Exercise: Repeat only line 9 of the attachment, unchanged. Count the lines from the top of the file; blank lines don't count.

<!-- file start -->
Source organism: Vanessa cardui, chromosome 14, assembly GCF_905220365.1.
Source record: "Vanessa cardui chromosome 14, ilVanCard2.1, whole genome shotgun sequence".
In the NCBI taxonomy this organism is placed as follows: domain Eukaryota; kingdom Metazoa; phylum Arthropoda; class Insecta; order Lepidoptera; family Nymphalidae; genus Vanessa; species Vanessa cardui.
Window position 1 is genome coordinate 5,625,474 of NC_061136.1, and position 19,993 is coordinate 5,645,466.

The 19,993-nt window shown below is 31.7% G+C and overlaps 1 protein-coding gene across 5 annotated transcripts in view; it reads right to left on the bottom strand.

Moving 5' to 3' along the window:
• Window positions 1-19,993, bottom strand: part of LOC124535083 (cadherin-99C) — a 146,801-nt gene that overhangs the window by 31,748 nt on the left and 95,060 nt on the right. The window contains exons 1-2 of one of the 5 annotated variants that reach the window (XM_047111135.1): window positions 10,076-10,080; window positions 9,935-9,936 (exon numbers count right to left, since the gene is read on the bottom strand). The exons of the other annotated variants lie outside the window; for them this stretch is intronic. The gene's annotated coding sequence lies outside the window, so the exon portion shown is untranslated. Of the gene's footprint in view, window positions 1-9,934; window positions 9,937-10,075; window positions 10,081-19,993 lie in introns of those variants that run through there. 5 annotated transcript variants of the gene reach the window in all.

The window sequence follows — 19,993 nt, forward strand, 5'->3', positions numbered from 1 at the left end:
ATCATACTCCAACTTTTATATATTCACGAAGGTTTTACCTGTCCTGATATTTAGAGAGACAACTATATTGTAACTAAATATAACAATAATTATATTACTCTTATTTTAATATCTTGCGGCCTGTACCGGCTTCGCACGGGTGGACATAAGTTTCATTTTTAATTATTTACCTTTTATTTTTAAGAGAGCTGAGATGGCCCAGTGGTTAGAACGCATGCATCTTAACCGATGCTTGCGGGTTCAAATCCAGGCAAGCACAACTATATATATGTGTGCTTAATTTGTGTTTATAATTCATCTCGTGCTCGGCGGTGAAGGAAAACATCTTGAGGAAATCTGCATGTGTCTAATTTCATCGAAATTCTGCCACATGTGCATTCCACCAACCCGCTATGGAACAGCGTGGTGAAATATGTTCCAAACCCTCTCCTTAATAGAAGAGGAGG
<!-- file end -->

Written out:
ATCATACTCCAACTTTTATATATTCACGAAGGTTTTACCTGTCCTGATATTTAGAGAGACAACTATATTGTAACTAAATATAACAATAATTATATTACTCTTATTTTAATATCTTGCGGCCTGTACCGGCTTCGCACGGGTGGACATAAGTTTCATTTTTAATTATTTACCTTTTATTTTTAAGAGAGCTGAGATGGCCCAGTGGTTAGAACGCATGCATCTTAACCGATGCTTGCGGGTTCAAATCCAGGCAAGCACAACTATATATATGTGTGCTTAATTTGTGTTTATAATTCATCTCGTGCTCGGCGGTGAAGGAAAACATCTTGAGGAAATCTGCATGTGTCTAATTTCATCGAAATTCTGCCACATGTGCATTCCACCAACCCGCTATGGAACAGCGTGGTGAAATATGTTCCAAACCCTCTCCTTAATAGAAGAGGAGG